Every executive we work with is interested in increasing the value of the business. Whether a small closely-held business with an owner who might want to sell the business or exit with an ESOP or a private-equity backed company aiming to achieve the ideal exit strategy per the private equity agreement or a large, complex organization working to increase shareholder value, increasing the value of the business remains a unanimous top priority.
Understanding this objective is quite different from fulfilling it. There is a reason the most successful businesses have teams of people instead of a single owner who has to come up with every idea – it is certainly more sustainable! So, what are ways to encourage these ideas? Here are several ways we’ve seen achieve success consistently over 25+ years in both the corporate and the consulting world with manufacturers and distributors.
- Engage your employees – Definitely one of the “easier said than done” items; however, it is also one of the most consistently successful. As the Gallop polls show, those companies with a higher percentage of engaged employees significantly outperform the rest.
- Involve your customers – Who can better generate ideas that will ensure a superior customer experience while increasing the value of the company if not your customers? Don’t just go to your top 10 customers in volume. Think about your long-term customers. It can be worth it to turn a few customers on the brink of being an unprofitable customer to prompt ideas to turn it around or end the relationship on a “good note”. You never know what might happen. We’ve seen dramatic turnarounds, just as often as we’ve seen the rest of the company improve when getting rid of the “rotten apple customer”.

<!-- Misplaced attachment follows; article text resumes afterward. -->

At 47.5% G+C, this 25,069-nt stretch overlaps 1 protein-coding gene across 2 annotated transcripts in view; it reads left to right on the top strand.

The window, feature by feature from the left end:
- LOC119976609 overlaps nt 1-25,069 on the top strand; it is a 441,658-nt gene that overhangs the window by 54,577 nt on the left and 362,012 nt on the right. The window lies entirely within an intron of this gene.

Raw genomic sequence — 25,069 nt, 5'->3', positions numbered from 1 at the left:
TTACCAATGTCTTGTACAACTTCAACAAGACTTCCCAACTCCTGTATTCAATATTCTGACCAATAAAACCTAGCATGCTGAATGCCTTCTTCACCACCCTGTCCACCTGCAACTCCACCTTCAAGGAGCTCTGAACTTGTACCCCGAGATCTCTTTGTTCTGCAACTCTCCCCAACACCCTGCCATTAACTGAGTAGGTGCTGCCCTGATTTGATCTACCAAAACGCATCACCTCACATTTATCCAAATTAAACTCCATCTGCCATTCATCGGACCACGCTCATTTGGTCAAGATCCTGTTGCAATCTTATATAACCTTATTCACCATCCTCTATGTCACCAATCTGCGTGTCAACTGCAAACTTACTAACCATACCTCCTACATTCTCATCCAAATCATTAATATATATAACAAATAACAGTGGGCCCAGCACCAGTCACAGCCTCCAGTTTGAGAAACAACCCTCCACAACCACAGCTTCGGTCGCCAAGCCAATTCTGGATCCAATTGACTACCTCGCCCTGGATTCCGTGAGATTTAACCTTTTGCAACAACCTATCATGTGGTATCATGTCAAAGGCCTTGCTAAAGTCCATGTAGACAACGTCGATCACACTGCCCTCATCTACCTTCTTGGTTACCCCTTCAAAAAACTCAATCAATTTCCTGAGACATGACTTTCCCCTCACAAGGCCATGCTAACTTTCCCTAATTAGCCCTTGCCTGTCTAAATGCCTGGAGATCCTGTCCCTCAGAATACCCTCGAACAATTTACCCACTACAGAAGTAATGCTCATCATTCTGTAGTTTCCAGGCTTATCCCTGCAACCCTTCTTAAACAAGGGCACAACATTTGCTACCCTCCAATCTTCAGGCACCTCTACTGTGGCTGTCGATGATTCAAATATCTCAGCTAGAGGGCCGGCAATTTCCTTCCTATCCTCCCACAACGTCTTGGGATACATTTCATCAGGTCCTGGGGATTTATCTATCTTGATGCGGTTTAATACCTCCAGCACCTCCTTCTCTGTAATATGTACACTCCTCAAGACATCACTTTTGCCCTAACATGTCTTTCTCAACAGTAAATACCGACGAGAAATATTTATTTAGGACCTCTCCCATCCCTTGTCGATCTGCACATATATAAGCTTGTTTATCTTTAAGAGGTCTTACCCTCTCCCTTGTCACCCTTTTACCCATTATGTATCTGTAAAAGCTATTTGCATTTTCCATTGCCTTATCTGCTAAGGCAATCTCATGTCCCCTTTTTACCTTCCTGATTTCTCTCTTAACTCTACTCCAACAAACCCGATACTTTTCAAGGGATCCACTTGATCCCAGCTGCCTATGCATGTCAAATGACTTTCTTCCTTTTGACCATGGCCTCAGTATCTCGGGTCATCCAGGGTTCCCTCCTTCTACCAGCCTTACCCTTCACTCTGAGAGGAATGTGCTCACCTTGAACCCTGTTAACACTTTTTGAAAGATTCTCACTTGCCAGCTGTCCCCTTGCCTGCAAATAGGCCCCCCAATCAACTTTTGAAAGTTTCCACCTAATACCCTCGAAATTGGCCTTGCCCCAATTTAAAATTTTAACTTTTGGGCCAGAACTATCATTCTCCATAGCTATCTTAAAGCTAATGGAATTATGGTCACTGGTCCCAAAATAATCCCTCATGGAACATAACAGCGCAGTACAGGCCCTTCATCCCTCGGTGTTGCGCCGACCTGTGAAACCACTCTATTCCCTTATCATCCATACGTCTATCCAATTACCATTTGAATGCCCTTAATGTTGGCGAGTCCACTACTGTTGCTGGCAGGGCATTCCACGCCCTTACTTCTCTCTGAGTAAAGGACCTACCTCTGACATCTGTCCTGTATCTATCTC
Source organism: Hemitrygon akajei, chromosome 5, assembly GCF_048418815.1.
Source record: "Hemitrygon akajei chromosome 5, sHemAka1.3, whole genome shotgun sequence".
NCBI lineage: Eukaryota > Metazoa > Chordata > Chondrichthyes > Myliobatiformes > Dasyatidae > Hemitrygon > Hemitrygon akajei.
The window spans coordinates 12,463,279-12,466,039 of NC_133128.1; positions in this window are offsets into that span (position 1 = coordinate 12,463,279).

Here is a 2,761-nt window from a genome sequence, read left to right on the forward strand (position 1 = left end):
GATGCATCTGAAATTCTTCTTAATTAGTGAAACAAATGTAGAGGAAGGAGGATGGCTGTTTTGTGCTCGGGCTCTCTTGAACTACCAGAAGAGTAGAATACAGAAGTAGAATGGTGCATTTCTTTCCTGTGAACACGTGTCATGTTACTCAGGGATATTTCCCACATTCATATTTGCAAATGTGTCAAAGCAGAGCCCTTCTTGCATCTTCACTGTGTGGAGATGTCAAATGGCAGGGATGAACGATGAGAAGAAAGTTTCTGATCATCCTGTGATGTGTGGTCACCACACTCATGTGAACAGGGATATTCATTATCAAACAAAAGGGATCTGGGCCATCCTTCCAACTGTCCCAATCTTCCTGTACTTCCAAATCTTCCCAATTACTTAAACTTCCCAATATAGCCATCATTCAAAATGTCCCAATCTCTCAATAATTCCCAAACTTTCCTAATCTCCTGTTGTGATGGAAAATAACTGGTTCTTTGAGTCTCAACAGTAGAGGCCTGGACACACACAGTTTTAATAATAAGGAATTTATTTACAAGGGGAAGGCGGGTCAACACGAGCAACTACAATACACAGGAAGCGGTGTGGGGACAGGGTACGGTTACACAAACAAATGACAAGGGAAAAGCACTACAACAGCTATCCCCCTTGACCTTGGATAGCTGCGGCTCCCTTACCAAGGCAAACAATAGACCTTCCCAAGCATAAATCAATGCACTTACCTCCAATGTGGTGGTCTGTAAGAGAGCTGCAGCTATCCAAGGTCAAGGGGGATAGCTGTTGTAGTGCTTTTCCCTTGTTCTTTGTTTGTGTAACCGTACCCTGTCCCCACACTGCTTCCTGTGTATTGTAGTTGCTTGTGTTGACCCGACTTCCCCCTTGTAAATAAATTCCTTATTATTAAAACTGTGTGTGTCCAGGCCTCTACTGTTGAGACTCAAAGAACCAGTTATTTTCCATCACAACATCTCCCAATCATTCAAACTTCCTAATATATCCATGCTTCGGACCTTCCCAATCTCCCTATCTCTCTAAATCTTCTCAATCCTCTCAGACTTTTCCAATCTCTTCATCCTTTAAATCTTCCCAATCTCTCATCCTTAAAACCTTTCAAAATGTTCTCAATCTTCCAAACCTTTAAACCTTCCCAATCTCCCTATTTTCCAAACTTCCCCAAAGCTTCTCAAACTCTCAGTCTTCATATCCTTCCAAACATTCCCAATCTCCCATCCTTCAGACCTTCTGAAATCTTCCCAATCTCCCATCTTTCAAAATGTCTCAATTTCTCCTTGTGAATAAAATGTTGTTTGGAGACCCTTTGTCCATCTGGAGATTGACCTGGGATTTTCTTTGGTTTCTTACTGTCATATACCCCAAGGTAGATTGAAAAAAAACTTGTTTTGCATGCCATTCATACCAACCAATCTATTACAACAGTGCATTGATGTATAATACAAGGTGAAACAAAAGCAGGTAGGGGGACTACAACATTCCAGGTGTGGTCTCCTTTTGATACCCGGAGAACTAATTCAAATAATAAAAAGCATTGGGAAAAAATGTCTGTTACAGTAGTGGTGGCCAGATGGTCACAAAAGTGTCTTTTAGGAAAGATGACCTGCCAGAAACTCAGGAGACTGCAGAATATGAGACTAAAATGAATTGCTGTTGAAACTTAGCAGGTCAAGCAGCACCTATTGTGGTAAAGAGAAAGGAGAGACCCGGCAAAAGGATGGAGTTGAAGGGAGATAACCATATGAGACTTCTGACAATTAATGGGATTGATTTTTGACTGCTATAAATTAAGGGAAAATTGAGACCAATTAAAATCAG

- Collaborate with your suppliers – Aside from your customers, who else might have a substantial impact on your performance? Your suppliers! If you can devise new win-win approaches together, imagine the possibilities. For example, when I was a VP of Operations and Supply Chain for a mid-market manufacturer, we collaborated with suppliers to develop a new material so that we could reduce our usage (increasing our profit) and provide a benefit to our customers (better performance/ higher value for them). We become a closer partner with our supplier and grew each of our businesses and profits while enhancing the value to our mutual customer. A win-win-win.
- Ask colleagues outside of your area of expertise – Just because your colleague is in a different function doesn’t mean he/she won’t have a great idea. Take the time to explain an important project to related colleagues outside of the project or your area of expertise. Ask for their thoughts, watch-outs and the like. You never know where the next great idea will come from.
- Consult with experts / advisors – Attend trade association meetings; dig into industry journals; ask questions of LinkedIn groups; pursue alumni colleagues; consult with an advisor, consultant or financial expert; join a peer group.
There is no doubt that the most successful executives utilize all of these techniques to make sure they generate a seemingly never-ending stream of ideas to increase the value of their business. Will you set aside time on a daily, weekly and monthly basis to priorities these activities? Do not expect an immediate payoff; however, if you are consistent, you’ll find overnight success one day down-the-road.